MY CITY OF CULTURE – MY HULL – 2019 – PART I

Not really knowing how to start this blog post … so I am just going to welcome you and say “HAPPY BANK HOLIDAY”!

 

Firstly, the decision to write a periodical culture reviews in Hull was a big mistake. Four months have passed very quickly and despite having a very mellow involvement with culture and the city, a lot has happened.

2019 started with a positive outlook on upcoming life and work events and I really didn’t want to skip the commitment to the city and its culture/arts scene. I gave myself a relaxed task to share periodical cultural experiences, making it less of a chore.
And here I am  – slightly regretful, unsure and of course still happy to have an archive of four months worth of culture.

To be able to deliver this, I really need to travel back in time.

January ’19

The month started with general wonders around local areas and quick visit to Humber Street Gallery Place to Place by Liverpool Biennial.

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From what I remember – it was a simple, minimalist experience that didn’t really had a wow factor. But I appreciated the tones, simplicity and shapes.

The thing about Hull, camera and me is that in my head I have various visions of specific locations and potential images. So I sometimes plan a random journey, hoping to discover something unseen or not photographed previously.
The next selection is one of those. I wanted to travel down to one of my favourite streets in Hull Boulevard for the mural that has been there for a while.
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Moments before I drove past Hull Marina and recorded the beautiful morning light – this pretty much sums up my January.

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February ’19

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February was a busy month and I remember being surprised by the workload.
Most of my culture consisted of work duties and getting ready for an Artist Takeover #4 exhibition in at Queens House Showcase
Full insight here: ARTIST TAKEOVER #4 @QUEENS HOUSE SHOWCASE

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During the exhibition I held various activities – photo booth, talk about my HOME GLORY series and COME AS YOU ARE photo project.

Free photo booth was a lovely way how to invite people into the gallery and do what I do best – take a photograph.

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The talk about my HOME GLORY series was a an interesting experience to have – it turned out to be an intimate talk with small group of people about my heritage, photographic journey and stories I am trying to tell.  I didn’t need crowds to feel the  support and I am thankful to those who came.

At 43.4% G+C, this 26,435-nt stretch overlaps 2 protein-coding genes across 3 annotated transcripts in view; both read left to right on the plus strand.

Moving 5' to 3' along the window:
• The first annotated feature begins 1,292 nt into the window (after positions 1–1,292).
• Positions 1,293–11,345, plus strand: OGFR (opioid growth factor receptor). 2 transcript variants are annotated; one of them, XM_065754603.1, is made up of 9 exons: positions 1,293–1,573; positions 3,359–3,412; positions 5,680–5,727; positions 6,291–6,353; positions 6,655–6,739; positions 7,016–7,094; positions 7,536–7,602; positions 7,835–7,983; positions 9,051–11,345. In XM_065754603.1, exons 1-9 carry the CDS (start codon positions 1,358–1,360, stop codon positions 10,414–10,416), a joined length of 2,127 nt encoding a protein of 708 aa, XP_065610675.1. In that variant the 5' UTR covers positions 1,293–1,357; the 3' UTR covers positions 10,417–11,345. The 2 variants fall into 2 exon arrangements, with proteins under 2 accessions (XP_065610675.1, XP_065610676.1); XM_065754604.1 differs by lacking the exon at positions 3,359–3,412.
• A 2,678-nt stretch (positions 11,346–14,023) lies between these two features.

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COME AS YOU ARE was a thing I wanted to do for a while and I was lucky to get a small platform where to test out the idea.
I asked a question to people – what do you carry with you every day and what role does that “thing” play in your life. It all came from the question of why I photograph Latvia and the mundane everyday whilst I am there, family and country.

Again – the attendance was mild, but I felt very lucky to see the people who came. Quality over quantity.

Regards culture two things happened that month in Hull. Annual Ferens Open Exhibition and The Knife Angel in Queens Gardens.

This year I missed the deadline to apply, but it happened for a reason. I didn’t feel like there was anything to exhibit and previous year proved that if you don’t feel it in your gut, don’t submit.

However, to visit the exhibition was a pleasure.
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The Knife Angel left me slightly speechless and amazed. The travelling National Monument against Violence and Aggression gathered people from all over the region and in a way united us once more. It felt like short period of time, but it definitely left a mark in 2019.

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March ’19

By mid March my life was starting to take a bitter turn and my health got in the way of everything. There was a fantastic opportunity to photograph the last Heads Up Festival, Creative ENRG came to a closure and I was part of the Creative Juice event at C4DI.
Plus I went to a very random gig at Union Mashup and stumbled across an exhibition by Lauren Saunders, Rebbeca Addinell and Sinitta Beadle at Hull Central Library.

Creative Juice @C4DI was a farewell event to the amazing journey we all had with Creative ENRG – there was a book launch, great food and very interesting programme all thanks to brilliant event organisation by Eskimosoup

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Being at the event reminded me of the friendships made and the amazing photo opportunities I created for myself by getting involved with the Creative ENRG

Heads Up Festival 2019 was so special this year, it was my third and probably the last as it was announced to take a break for a bit.

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THE PAPER CINEMAS MACBETH

Read a full review here: HEADS UP FESTIVAL 2019

LITTORAL VISTAS @HULL CENTRAL LIBRARY was an accidental discovery whilst in the library for the festival.